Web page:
Tuesday, August 3, 2010

Awake while sleeping? Symptoms of Sleep Apnea

Having obstructive sleep apnea can be very scary. It can be very scary because experts estimate that there are 12 million undiagnosed cases of sleep apnea in the United States every year.Apparently we choose to ignore the symptoms of sleep apnea, instead of educating ourselves.

So what are the symptoms of sleep apnea? Pretty simple. There are ten major symptoms

  • Excessive daytime sleepiness
  • Loud or disruptive snoring
  • Gasping/choking during sleep
  • Morning headaches
  • Dry or sore throat
  • Irritability
  • Loss of energy
  • Difficulty concentrating
  • Weight gain
  • High blood pressure

In addition, studies have shown that men suffer from sleep apnea about two to one over women. Also, folks who have high blood pressure, are overweight and have a narrower than normal airway tend to experience sleep apnea symptoms more than others.

So, if you suffer from these symptoms, don’t be an ostrich! Get your head out of the sand and get checked out! Take our sleep apnea risk survey and get started NOW!

Thursday, October 29, 2009

Driving With OSA: The New DWI?

The National Transportation Safety Board is shining a spotlight on sleep apnea. On Tuesday, the Board sent letters to the Federal Motor Carrier Safety Administration (the organization that regulates bus and truck safety) and the U.S. Coast Guard recommending that all ship pilots, truck drivers, and bus drivers undergo mandatory testing for sleep apnea. The letters mentioned accidents that were influenced by sleep apnea:

• May 2008: A trolley operator believed to have suffered from OSA collided with another train in Newton, MA.
• January 2008: A bus driver with sleep apnea crashed on a mountain in Utah, killing 9 people and injuring 43 others.
• July 2000: A tractor-trailer driver with sleep apnea crashed into a Tennessee Highway Patrol vehicle on Interstate 40. The state trooper driving the vehicle was killed and another driver was seriously injured.
• June 1995: A cruise ship pilot grounded his ship in Alaska’s Inside Passage. The ship was carrying 2,200 people at the time.

This past summer, the NTSB sent a similar letter to the FAA. In fact, in a recent situation that supports the NTSB’s case, pilot fatigue is believed to have caused an Oct. 21 incident in which a Northwest pilot overshot his final destination of Minneapolis by 150 miles before responding to air traffic controllers.

By drawing attention to the danger of untreated OSA, the NTSB is helping us all lead safer lives. Whenever a driver, pilot, or ship captain with undiagnosed or untreated sleep apnea takes to the road, sky, or sea, we are all at risk. But the dangers of OSA extend to the entire population, not just transportation workers. Take this Sleep Apnea Risk Survey to determine whether you may be at risk for sleep apnea. It might save your life- or someone else’s!

Source: http://hosted.ap.org/dynamic/stories/U/US_NTSB_SLEEP_APNEA?SITE=WABEL&SECTION=HOME&TEMPLATE=DEFAULT

Wednesday, October 21, 2009

Sleep Apnea, Diabetes, and Obesity: The Sleep AHEAD Study

Archives of Internal Medicine recently published the results of a study investigating the effects of weight loss on OSA in obese patients who also have type 2 diabetes. While the combination of those three health complications might seem daunting, the study’s results are encouraging. Researchers report that weight loss can dramatically improve OSA symptoms. In fact, results generally show that weight loss is directly correlated to OSA improvement: more weight loss = more OSA improvement.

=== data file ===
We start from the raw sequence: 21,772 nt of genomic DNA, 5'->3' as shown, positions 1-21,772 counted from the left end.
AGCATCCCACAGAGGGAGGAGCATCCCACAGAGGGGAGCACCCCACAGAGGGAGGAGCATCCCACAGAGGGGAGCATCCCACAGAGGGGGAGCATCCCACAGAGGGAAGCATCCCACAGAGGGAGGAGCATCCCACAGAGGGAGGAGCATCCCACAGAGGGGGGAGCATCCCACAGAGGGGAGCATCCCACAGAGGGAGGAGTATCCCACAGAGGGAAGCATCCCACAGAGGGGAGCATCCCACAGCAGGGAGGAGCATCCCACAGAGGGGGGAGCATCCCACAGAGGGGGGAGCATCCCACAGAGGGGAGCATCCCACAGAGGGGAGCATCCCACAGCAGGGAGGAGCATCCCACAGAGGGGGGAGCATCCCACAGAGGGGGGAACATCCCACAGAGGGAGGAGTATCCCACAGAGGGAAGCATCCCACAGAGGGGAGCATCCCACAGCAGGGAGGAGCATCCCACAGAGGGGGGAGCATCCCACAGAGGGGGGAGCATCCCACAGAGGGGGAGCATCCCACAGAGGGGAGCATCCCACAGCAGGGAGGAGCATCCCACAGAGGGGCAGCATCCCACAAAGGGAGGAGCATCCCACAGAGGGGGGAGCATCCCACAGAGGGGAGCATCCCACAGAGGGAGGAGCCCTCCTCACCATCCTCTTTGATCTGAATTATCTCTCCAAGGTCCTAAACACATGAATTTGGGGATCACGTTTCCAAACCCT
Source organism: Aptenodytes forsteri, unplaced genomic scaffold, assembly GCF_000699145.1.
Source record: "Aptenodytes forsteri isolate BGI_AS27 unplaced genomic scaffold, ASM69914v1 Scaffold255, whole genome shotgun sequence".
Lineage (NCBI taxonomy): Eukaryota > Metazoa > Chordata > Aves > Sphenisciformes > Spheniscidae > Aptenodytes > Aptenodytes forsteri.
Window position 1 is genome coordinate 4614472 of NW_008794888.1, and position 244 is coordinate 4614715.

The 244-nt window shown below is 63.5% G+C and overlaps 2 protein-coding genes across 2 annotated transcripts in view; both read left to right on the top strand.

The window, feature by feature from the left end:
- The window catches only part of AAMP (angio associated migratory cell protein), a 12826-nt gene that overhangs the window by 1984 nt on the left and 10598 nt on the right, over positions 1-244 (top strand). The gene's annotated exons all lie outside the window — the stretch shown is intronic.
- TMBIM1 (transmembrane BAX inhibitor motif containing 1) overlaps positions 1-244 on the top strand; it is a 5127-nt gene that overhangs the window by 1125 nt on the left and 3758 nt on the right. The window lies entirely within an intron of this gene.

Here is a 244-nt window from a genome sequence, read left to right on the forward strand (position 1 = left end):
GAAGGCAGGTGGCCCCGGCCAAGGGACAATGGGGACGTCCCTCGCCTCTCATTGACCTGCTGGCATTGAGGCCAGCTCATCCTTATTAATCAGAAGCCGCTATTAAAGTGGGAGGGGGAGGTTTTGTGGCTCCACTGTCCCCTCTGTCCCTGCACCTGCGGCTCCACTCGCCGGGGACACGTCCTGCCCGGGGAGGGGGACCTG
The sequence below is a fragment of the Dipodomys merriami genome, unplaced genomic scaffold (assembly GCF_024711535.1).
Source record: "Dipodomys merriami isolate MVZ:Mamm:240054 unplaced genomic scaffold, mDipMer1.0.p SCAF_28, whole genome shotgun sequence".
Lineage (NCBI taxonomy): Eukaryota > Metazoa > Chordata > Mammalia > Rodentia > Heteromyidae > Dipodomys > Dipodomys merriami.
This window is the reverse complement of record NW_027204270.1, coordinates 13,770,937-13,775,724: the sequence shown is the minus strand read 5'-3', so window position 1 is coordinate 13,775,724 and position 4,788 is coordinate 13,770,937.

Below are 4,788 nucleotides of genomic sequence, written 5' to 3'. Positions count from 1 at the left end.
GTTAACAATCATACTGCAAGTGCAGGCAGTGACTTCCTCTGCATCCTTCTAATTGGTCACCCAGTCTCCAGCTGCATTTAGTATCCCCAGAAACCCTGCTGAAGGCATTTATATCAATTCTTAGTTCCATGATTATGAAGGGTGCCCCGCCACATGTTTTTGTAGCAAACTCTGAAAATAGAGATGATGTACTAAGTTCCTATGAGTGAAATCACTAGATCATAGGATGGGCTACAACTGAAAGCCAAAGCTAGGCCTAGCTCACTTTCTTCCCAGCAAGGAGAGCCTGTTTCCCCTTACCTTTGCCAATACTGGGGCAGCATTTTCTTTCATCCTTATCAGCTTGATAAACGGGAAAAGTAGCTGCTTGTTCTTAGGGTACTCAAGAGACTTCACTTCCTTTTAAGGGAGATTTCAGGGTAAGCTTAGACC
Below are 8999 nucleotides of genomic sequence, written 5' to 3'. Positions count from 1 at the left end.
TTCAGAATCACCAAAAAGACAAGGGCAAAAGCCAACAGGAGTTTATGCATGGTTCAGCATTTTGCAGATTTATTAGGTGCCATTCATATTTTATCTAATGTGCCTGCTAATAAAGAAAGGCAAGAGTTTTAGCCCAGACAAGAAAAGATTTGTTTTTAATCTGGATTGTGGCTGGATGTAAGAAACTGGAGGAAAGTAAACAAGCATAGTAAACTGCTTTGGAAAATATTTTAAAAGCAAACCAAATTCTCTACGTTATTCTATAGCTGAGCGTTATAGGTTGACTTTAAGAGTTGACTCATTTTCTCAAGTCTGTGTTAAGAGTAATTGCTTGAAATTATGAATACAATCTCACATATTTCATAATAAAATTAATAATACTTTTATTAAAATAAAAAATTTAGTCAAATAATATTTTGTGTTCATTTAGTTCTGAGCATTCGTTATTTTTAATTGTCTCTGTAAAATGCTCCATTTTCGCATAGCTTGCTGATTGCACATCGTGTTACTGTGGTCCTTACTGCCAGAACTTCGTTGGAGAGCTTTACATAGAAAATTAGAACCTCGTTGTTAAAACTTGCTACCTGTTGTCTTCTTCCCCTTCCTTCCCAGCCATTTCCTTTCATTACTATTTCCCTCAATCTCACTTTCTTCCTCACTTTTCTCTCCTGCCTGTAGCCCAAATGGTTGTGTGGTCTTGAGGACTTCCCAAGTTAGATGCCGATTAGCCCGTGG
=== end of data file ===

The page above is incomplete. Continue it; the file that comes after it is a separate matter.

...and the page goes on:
Diabetes and Sleep Apnea

People with diabetes have three times the risk of the general population for developing OSA, and obesity simply increases that risk. If you have type 2 diabetes and/or suffer from obesity, take this Sleep Apnea Risk Survey to determine whether you may have OSA. The earlier your sleep apnea is detected, the sooner you can start treatment.

Treating Sleep Apnea

As The Sleep AHEAD Study shows, lifestyle changes, such as weight loss, are one way to treat sleep apnea. Other forms of treatment include sleeping with a Continuous Positive Air Pressure (CPAP) device, wearing an oral appliance, and corrective surgery. Your physician can help you select the best treatment options for your individual situation. Regardless of which treatment path you take, your quality of life should improve dramatically. Who wouldn’t want to live a better life?


Thursday, September 17, 2009

Extraordinary Snoring

Be sure to read the September Mayo Clinic Health Letter, which offers several ways to treat ordinary snoring. Suggested treatments include:

  • losing weight

  • avoiding alcohol

  • relieving nasal obstruction

  • changing sleep positions

  • stopping smoking

  • trying assistive devices

  • considering surgery
These suggestions are fine ways to help ordinary snorers, but, as Mayo Clinic suggests, snoring can be symptomatic of serious health issues.

Do you have apnea?

If you suspect that your snoring might be out of the ordinary, consider taking a sleep quiz or survey to determine whether you may have a serious disorder such as Obstructive Sleep Apnea (OSA)

OSA can only be diagnosed with sleep testing

You've probably heard about sleep testing in an overnight sleep center, but did you know that you can test at home instead? One nationally recognized, FDA-approved home sleep test to consider is NovaSom, a diagnostic tool that allows you to easily apply unobtrusive sensors before going to sleep. NovaSom is available by prescription only, so consult your physician to determine whether it meets your needs.

For more information on sleep apnea, visit http://www.apnea.com/.

Source: Mayo Clinic, "Ways to Quiet Ordinary Snoring"